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Hausa

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Number of Speakers: 22 million (native); 15 million additional second language speakers

Key Dialects: The principal dialects of Hausa are Eastern Hausa (with major subdialects Kano Hausa, Zinder Hausa, Katagum Hausa, Hadejiya Hausa), and Western Hausa (with major subdialects Sokoto Hausa, Tahoua Hausa, Katsina Hausa, Gobirawa Hausa, Adarawa Hausa, Kebbawa Hausa, Zamfarawa Hausa). The Kano Hausa dialect of Eastern Hausa is considered to be the standard Hausa dialect and is the form upon which written Hausa is based. In addition to this east-west dialectal division, a north-south division separates the Hausa spoken in Niger (Northern Hausa) from the Hausa spoken in Nigeria (Southern Hausa).

Geographical Center: Northern Nigeria, primarily in the cities of Kano, Katsina, Zaria, Daura, and Sokoto.

GENERAL INTRODUCTION
Hausa is one of the major languages of both Nigeria and Africa. It is spoken by over 18.5 million people in Northern Nigeria. Within Nigeria, a number of resident Hausa communities exist in Ibadan, Lagos, Jos, and Abuja. An additional 5.5 million people speak Hausa in Niger (especially in Niamey), central western Chad, northern Cameroon, northeastern Benin, Togo, northern Ghana, Burkina Faso, Cameroon, Congo, Central African Republic, the Blue area of Sudan, Eritrea, and Germany. A total of 15 million people speak Hausa as a second language.

LINGUISTIC AFFILIATION
Hausa is a Chadic language of the Afro-Asiatic language family. The Bole-Tangale, Angas, and Ron groups of the West Chadic languages represent the closest relatives to Hausa.

LANGUAGE VARIATION
The Eastern and Western dialects of Hausa enjoy a high degree of mutual intelligibility. The bulk of the variation within these dialects is confined to differences in pronunciation, vocabulary, and to a lesser extent, morphology. As an example of morphological variation, some Southern Hausa dialects (i.e. Zaria and Bauchi Hausa) do not mark gender in the morphology (apart from the pronominal system). In contrast, gender is grammatically encoded in most other Hausa dialects. The primary difference between the Northern and Southern Hausa dialects concerns loanwords. Whereas Northern Hausa dialects incorporate a substantial amount of French loanwords, Southern dialects borrow extensively from English.

ORTHOGRAPHY
Hausa makes use of two writing systems. The official Hausa orthography is a modified Roman alphabet known as Bokò. It was introduced by the British at the turn of the twentieth century and is presently used in all forms of media. The second Hausa script is a minor modification of the Arabic alphabet, referred to as Àjàmi. This writing system is the product of Arabic-speaking Hausa scholars who developed the orthography in the early nineteenth century. Currently, Àjàmi is used in religious writing, by traditionalists such as poets, and by those who lack a Western education.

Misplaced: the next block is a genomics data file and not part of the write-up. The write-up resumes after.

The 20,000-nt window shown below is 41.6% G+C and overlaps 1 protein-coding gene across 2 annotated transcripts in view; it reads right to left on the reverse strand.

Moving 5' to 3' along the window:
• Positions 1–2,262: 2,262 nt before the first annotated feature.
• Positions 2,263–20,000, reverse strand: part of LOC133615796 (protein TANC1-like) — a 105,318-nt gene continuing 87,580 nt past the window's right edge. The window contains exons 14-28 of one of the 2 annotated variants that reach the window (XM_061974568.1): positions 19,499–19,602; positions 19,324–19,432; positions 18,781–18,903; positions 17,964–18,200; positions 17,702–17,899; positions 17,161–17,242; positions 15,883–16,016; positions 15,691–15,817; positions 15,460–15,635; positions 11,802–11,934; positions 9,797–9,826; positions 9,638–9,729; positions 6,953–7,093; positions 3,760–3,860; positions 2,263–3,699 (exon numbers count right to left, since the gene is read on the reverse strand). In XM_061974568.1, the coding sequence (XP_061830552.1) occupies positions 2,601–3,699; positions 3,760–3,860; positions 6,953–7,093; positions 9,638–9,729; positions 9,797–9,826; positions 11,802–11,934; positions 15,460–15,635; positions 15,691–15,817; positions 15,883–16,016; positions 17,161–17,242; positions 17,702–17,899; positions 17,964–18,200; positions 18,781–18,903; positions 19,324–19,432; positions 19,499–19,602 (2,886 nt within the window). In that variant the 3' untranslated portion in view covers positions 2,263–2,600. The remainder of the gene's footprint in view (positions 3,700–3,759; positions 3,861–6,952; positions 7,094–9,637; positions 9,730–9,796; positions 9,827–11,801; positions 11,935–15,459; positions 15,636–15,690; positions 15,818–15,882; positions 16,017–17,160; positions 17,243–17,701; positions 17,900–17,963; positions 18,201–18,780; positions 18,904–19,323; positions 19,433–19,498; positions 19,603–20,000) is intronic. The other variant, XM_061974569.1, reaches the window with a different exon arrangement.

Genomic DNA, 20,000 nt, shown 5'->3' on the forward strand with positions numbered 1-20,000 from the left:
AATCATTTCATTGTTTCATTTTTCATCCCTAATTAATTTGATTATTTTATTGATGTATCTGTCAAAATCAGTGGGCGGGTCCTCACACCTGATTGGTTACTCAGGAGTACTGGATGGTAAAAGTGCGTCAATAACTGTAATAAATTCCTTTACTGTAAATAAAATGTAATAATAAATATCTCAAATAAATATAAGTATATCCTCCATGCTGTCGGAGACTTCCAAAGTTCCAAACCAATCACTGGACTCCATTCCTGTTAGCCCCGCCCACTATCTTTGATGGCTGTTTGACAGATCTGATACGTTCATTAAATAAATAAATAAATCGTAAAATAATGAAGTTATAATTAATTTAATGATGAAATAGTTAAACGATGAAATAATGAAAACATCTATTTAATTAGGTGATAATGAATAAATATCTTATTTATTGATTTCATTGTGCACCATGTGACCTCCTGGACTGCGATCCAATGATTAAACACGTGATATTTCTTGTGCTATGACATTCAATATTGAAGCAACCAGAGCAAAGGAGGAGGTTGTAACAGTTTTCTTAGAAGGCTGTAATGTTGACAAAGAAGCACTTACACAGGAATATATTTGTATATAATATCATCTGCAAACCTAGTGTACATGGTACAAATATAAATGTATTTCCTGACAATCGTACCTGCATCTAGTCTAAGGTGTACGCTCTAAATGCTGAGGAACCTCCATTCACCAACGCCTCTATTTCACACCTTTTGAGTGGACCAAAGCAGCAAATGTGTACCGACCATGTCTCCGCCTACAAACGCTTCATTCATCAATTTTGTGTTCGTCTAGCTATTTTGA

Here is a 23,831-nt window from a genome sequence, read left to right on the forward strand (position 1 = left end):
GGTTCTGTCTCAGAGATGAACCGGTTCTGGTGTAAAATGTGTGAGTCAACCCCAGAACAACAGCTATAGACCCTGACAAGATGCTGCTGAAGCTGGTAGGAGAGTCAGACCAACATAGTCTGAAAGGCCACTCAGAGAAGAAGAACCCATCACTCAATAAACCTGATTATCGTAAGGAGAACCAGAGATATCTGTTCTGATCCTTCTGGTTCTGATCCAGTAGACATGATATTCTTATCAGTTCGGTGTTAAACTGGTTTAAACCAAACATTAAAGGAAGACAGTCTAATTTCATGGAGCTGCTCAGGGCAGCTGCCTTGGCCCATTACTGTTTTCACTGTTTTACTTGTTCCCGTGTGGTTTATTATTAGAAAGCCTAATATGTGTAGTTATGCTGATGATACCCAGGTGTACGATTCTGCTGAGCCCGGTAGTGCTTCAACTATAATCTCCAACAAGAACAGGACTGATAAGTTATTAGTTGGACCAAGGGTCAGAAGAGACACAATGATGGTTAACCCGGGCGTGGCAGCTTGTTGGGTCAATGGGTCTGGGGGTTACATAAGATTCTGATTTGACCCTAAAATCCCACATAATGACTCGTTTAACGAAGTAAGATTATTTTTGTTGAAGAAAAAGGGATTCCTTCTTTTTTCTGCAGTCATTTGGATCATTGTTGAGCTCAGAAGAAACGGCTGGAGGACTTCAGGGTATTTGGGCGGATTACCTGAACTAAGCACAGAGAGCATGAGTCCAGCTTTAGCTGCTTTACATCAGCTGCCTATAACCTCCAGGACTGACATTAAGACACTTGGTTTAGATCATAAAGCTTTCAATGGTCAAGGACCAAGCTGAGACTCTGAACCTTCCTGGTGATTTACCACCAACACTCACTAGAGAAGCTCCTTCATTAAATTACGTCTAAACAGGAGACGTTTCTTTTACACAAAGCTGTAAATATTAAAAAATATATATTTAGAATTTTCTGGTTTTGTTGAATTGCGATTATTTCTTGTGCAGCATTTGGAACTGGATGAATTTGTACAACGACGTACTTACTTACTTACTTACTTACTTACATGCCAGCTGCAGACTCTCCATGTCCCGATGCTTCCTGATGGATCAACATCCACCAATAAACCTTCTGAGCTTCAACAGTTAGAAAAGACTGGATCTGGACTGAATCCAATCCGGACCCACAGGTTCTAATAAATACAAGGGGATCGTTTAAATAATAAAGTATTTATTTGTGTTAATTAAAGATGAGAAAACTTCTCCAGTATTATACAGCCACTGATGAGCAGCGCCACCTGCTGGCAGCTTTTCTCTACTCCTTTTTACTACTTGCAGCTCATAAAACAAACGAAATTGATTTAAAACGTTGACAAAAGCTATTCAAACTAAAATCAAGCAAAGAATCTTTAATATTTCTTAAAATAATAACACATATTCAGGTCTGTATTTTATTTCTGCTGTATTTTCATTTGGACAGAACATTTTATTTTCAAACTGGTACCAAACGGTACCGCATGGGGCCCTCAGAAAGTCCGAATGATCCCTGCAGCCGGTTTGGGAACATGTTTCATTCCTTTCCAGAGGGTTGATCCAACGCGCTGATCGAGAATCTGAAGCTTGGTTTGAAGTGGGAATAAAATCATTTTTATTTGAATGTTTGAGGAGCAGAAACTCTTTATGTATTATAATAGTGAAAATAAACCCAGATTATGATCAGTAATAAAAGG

The Bokò script makes use of 23 consonant graphemes and 5 vowel graphemes. Of the 28 graphemes that comprise the alphabet, five letters are innovations. The symbol ’ represents the glottal stop and appears with the letter y as a grapheme distinct from y. In addition to these innovations, there are three “hooked” symbols that represent glottalized versions of b, d, and k. A number of digraphs are employed in the orthography, for example, ts, gw, gy, fy, and kw. Neither vowel length nor tone are represented orthographically.

LINGUISTIC SKETCH
The Hausa phoneme inventory consists of 32 consonants, 5 vowels, and 2 diphthongs, depending on the analysis. A notable aspect of the Hausa consonant system is that it does not contrast the phonemes /f/ and /p/. For example, depending on the dialect or phonological environment, /f/ is realized as either [f], [p], or [h]. Two distinct r phonemes are attested in the language (e.g. the apical tap and the retroflex flap), although they are not represented in the orthography. Certain sounds are highly restricted in the language. For example, glides/semivowels occur only in the onset of a syllable or when they form the first part of a geminate sequence. Likewise, geminates can only occur inter-vocalically, that is, between two vowels. All five Hausa vowels have long and short counterparts. As such, vowel length can be used to minimally contrast two words built from the same phonemes (e.g. daga: ‘charm bangle’ vs. da:ga: ‘battle line’, where V: indicates a long vowel and V represents the short counterpart). Hausa is a tone language and as such, makes use of two level tones (High and Low) and one contour tone (Falling). The distribution of Falling tones is limited (e.g. Falling tones only appear on metrically heavy syllables). The syllable structure of Hausa is CV(V)(C). As such, syllables must begin with a consonant and contain a vowel, though diphthongs and syllable codas (i.e. consonants that appear after vowel nuclei) are optional. Regarding syllable codas, only a small number of consonants may appear in this position (excluding geminates).